In past years at Art Basel Miami Beach and all of its myriad satellite events, Virgil Abloh's work has mostly been relegated to DJ status, but this year he's taken it up a notch to prove his reputation as modern-day Renaissance man: The Off-White designer makes his public debut today (Dec. 1) at Design Miami with a furniture collection.
It's not entirely surprising to see Abloh move into another creative medium, given his already multifaceted career as a DJ, fashion designer, creative director for Kanye West and general man-about-town (and many of them, from his studio base in Paris to new Off White outposts in Tokyo and Singapore). But perhaps the most obvious clue to his new design foray is his background in architecture. Abloh studied the subject while at The Illinois Institute of Technology, and it's easy to see the influence that the Ludwig Mies van der Rohe curriculum, with its grid structure, has had on his Off White creations and now furniture.
The collection of chairs and tables are raw and durable, using materials like stone, wood and steel and feature chairs in the shape of cubes and a grid-topped table with a base of wood and stone that reads like a work-in-progress tableau vivant.
Abloh's booth also includes his signature white stripes in the form of rotating signage that reads "Picture a lake" and "This is not real." Abloh also lent his voice to a night panel Wednesday night (Nov. 30), "Open Worlds: Art in the Age of Interactivity," alongside artist Daniel Arsham, actress Rosario Dawson and filmmaker Dan Trachtenberg.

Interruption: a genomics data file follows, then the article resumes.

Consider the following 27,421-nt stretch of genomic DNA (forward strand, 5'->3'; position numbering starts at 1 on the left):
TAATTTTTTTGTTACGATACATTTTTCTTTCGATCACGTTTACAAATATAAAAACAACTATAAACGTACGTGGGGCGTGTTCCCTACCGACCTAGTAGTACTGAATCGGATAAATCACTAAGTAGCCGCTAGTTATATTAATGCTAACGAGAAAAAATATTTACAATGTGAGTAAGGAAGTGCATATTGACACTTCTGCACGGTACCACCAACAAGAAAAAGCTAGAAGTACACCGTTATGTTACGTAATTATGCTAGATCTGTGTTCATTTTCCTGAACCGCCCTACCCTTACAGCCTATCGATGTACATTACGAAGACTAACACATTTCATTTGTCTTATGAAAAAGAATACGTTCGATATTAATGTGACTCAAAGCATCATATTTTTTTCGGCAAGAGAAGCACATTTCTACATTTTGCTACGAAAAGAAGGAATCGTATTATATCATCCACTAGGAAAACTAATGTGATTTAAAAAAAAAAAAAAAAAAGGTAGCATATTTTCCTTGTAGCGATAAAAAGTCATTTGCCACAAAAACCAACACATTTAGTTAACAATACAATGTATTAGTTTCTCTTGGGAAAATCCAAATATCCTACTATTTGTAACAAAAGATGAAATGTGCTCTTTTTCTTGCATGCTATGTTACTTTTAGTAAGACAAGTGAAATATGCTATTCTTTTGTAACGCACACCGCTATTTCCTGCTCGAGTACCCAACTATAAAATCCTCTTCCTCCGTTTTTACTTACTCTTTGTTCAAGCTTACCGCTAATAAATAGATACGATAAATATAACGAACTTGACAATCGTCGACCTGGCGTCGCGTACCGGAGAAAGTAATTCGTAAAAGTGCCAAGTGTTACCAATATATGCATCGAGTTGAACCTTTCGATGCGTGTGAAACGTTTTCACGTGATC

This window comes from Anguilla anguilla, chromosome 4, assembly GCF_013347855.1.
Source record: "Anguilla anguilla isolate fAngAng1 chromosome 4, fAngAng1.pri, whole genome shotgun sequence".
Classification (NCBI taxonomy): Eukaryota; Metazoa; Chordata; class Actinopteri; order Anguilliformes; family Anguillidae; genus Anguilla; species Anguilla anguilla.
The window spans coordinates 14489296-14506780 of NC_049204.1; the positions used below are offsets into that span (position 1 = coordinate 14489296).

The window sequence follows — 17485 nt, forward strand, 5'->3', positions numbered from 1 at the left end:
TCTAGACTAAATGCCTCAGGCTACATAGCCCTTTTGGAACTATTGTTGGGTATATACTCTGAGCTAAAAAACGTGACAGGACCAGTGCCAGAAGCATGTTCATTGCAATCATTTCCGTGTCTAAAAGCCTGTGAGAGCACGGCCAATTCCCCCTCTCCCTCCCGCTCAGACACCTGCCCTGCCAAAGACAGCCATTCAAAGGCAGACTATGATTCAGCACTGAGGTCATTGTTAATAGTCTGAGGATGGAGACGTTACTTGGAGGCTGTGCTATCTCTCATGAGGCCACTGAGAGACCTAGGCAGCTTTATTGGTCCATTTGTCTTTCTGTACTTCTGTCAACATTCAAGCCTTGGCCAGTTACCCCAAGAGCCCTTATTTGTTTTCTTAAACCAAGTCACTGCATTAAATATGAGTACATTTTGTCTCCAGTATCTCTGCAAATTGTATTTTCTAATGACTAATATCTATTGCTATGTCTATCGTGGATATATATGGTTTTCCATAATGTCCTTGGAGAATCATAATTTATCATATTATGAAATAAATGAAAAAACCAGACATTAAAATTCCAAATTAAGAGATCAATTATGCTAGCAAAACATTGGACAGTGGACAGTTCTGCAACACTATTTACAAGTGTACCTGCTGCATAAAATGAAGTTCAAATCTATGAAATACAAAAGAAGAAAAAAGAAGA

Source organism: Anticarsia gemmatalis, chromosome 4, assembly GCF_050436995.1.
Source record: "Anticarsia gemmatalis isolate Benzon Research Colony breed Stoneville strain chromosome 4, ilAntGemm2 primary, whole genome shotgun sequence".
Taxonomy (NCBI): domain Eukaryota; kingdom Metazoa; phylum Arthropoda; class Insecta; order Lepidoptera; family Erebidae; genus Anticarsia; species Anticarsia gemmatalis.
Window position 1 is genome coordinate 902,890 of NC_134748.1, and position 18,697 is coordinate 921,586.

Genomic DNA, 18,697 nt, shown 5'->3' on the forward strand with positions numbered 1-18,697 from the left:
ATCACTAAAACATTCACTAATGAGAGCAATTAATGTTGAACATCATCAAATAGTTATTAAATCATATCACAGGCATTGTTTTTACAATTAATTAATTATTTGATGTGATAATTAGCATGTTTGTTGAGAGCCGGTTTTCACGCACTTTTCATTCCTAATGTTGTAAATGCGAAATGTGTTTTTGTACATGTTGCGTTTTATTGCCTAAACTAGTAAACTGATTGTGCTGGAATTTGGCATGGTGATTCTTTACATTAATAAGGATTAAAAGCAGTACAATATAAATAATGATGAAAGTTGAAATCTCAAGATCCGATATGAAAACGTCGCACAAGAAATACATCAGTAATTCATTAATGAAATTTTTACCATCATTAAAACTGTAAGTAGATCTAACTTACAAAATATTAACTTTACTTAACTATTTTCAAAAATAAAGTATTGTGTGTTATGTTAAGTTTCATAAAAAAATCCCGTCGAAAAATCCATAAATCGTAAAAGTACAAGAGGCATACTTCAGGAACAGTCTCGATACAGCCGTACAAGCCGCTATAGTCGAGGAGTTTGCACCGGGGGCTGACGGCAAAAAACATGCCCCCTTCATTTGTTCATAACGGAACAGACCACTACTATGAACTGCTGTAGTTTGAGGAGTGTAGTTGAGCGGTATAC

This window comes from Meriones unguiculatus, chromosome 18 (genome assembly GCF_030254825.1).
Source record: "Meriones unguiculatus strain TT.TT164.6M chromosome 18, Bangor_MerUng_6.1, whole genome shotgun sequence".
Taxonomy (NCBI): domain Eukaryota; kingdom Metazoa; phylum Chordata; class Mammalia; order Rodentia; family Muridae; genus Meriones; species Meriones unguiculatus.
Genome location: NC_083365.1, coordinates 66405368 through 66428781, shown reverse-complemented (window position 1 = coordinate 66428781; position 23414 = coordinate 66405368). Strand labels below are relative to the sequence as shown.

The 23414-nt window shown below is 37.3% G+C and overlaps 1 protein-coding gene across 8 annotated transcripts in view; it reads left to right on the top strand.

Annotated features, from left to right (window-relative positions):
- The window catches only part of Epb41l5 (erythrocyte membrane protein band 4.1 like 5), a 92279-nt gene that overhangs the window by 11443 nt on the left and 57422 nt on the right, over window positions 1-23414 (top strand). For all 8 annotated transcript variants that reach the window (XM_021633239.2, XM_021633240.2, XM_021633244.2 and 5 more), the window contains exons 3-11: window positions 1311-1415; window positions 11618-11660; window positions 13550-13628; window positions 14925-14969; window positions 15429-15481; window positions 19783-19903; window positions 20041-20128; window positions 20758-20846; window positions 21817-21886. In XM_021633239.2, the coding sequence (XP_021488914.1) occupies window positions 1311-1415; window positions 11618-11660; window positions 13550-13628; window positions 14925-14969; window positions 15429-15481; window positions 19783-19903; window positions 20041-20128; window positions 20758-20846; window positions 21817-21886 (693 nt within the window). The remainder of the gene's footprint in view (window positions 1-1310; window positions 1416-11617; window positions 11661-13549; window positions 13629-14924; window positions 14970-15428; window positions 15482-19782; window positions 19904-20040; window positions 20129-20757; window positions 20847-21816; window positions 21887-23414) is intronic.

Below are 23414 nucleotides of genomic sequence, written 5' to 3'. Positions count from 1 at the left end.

personal artworks "components table / tri-vision sign / free cubes" booth C06 @designmiami / miami @artbasel - represented by @aureliejuliencollectibledesign
A photo posted by @virgilabloh on Nov 29, 2016 at 9:08am PST
At the event, held at Audemars Piguet's Art Commission "Reconstruction of the Universe" by artist Sun Xun, the designer talked about creating products and pieces that are made to also exist both in the real world and in the virtual worlds of social media. "I think the screen or the device that's in your pocket, it's the video game controller. (I'm) trying to do something exciting on this treadmill of culture," he said at the panel, which was hosted by Take-Two Interactive. "The way for me to play it, and the way my audience receives the work that I do, it's through this image, it's through the scroll."
The designer also went on to talk about the importance of introducing new culture and art to his audience, a collection of some 753K on Instagram and Twitter and a customer that often skews younger. "My following loves a printed t-shirt, of course, but this week to be able to post a chair from Design Miami, it's so far removed from their typical attraction," he said. "I'm doing it on purpose to lead them to other spheres beyond fashion." Abloh has also pointed to the importance of a new generation of designers -- including himself -- representing Art Basel and Design Miami.